When Is The Best Time To Plant?


August 5, 2020 | View PDF

One of the most common questions we receive at the nursery is, "When is the best time to plant?" As I write this, the month of July is drawing to a close and we'll soon be into August. It's surprising just how fast this summer has gone! The month of August usually has us starting to think about school and a return to our "indoor" environments. We are also approaching THE best time to plant ANYTHING that is a "perennial" planting.

For those of you who've forgotten what a "perennial" is, I'll give you just a brief reminder. A "perennial" plant is known to last for an extended period of time. Examples of such items would be; trees, shrubs, certain lawn grasses, and other non-woody plants. You might also think about the gardening term "annual". Remember that the annual only exists for ONE season. They flower to produce their seeds, so the seeds can sprout next year and the next generation can grow.

The best time to plant ANYTHING that is a "year after year" or "perennial" plant, is actually the fall. Up here in Northeast Montana and Northwest North Dakota, we are accustomed to a "grain-growing" mentality. Most of those crops we grow are annuals. These crops only live for a season. They are planted in the spring and harvested in the fall. While not ALL agricultural crops are this way, many that we think of, are.  

Since this is what we are accustomed to we have to train our minds to the concept of "perennials". Like annuals, perennial plants do not grow "all the time" either. They grow for a season and then rest.

Spring: In the spring these plants burst forth with all kinds of new growth, putting forth leaves in all kinds of ways, eager to feed and strengthen themselves for another season. Providing ample and consistent water in the spring of the year will mean more and more vibrant new growth for these plants. The spring season is also a time for fertilizing these plants. A consistent dose of fertilizer or nutrients will mean good strong and healthy leaves. These leaves will then become the home of the plant's "production" and source of food. The roots carry the water up to the leaves where the leaves take in the sun and use the light and water to produce food. That food is then sent down the plants' stems and back to the roots. These plants will continue to produce new growth until mid-summer.

Summer: At or around the 4th of July most of these plants stop producing new leaves and instead begin to focus their energy back into the roots for winter storage. At this time, certain fertilizer blends can be "unhelpful" in our northern climate as they can focus the plant BACK into the production of leaves when they really should be starting to prepare for winter.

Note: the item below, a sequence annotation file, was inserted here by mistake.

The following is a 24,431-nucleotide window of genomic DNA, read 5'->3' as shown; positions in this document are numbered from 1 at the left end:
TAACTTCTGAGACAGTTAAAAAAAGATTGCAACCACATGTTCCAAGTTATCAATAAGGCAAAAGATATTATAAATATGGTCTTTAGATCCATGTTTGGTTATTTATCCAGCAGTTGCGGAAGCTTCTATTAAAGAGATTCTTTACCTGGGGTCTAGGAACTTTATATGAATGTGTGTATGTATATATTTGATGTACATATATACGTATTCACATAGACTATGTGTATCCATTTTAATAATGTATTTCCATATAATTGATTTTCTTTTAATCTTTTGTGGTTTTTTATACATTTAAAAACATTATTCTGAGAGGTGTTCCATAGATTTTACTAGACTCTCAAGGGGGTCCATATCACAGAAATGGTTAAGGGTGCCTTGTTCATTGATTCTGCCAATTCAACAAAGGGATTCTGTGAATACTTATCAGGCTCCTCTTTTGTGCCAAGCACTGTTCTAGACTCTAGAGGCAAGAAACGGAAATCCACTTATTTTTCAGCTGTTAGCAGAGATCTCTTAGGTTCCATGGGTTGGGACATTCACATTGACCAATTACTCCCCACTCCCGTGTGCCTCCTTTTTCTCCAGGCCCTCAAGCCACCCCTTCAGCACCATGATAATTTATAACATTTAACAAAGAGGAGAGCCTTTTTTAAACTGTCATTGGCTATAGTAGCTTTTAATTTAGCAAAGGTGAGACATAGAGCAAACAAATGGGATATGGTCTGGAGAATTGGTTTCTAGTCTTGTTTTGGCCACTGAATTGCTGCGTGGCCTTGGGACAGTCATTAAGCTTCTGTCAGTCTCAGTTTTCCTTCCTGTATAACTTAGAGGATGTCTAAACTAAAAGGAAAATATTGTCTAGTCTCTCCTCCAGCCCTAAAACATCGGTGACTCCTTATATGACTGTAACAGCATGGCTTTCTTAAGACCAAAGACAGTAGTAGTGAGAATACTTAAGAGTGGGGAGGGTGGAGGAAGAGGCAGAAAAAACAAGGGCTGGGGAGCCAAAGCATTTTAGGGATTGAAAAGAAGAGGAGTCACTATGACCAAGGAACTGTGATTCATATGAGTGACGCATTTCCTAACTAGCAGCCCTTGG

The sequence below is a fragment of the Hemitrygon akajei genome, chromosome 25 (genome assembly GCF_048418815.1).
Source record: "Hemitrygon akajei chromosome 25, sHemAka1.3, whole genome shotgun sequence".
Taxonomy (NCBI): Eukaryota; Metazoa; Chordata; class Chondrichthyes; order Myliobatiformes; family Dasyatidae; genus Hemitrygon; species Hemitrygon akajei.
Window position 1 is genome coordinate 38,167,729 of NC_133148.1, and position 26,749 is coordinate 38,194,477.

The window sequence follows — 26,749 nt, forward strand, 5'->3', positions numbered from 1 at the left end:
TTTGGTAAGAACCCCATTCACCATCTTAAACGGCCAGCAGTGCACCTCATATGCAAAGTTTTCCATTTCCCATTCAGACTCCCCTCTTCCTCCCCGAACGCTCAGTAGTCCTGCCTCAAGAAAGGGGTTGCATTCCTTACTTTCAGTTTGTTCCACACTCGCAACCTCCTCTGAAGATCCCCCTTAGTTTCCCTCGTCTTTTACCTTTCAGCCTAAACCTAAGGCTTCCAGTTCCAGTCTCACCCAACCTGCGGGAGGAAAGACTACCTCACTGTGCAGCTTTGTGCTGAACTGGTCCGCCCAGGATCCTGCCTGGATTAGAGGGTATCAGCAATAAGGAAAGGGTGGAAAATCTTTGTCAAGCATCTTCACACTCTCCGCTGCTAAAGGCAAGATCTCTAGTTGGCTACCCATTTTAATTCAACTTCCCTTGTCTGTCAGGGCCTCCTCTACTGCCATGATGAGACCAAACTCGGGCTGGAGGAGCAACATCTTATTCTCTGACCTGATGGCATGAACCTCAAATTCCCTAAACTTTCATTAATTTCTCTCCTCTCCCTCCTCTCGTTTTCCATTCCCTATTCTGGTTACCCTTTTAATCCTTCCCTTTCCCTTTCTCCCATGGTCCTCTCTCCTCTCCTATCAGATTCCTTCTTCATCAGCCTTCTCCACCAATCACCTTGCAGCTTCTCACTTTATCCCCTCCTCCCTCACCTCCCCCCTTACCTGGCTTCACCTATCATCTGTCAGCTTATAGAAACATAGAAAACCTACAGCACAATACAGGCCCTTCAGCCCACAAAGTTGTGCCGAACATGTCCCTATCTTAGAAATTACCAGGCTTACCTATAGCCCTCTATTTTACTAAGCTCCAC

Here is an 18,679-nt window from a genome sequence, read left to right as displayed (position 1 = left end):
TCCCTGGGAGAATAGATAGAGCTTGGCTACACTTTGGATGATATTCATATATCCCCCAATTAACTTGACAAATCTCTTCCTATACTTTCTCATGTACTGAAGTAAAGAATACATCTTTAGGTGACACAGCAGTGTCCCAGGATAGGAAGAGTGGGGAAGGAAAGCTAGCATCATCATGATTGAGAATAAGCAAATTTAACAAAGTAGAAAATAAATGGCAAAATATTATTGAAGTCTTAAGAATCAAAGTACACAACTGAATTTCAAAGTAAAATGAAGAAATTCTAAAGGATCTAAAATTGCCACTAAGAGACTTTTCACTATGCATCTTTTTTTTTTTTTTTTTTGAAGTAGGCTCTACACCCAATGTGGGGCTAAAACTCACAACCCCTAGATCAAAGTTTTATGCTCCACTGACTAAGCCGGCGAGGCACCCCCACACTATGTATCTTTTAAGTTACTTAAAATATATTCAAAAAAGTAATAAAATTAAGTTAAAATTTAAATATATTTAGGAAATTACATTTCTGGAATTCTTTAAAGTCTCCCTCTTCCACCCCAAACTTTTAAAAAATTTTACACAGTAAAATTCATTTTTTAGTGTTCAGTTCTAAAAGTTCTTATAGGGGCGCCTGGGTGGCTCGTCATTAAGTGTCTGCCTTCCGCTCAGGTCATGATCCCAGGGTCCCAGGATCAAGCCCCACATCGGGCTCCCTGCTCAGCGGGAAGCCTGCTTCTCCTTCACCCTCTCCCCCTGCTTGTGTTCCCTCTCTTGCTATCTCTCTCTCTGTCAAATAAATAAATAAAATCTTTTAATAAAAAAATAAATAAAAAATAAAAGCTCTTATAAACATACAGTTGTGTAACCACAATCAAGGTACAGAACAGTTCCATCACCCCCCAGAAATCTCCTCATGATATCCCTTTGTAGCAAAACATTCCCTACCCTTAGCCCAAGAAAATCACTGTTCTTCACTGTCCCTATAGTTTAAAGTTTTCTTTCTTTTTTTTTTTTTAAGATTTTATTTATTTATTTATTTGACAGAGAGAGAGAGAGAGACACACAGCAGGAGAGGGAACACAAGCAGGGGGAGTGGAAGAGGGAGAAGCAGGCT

Fall: Why then is the fall the best time to plant? Well, one primary reason is that these perennial plants suffer less stress during this time of year. Anytime you plant something in a new space you disturb the roots by moving it. This means some minor "transplant shock" for the plant. Transplant shock is a fancy term for minor damage that occurs to roots. When the roots are disturbed it can make it difficult for these plants to feed their leaves and thus difficult for the leaves to produce the food that the plants need.

Spring plantings often mean transplant shock during a time when the plant will have to endure the most stress, the hot part of the summer. Droopy or wilted leaves can often evidence this. During hot summer months make sure your plants do not have a lack of moisture available to them.  

Planting in the fall moves the transplant shock to a time period that is generally much cooler. Temperatures in mid-August to early September are often much milder than they are in July.

In addition to temps being cooler, it is also a time when the soil is starting to cool off as well. Warm temperatures in summer can warm up the soil to temperatures above 60° making root development challenging as many of the organisms in the soil that help plants do not perform favorably to temperatures that are well above 60°F.

The Short Answer: So as some of you might be thinking, "get to the point". I will! The best way to determine when to plant in a climate is to look at your "First Average Frost Date". You then want to walk that date backward by 6-8 weeks. This puts those of us in North Dakota and Montana at the dates of Aug. 15 to around Sept. 15. Planting at this time of year allows for plenty of good root development before winter and you also keep transplant shock to a minimum during the hot summer months.

As always we are happy to be a resource for quality plant products as well as helpful gardening advice. We look forward to your next visit! Until then, good luck and happy growing!


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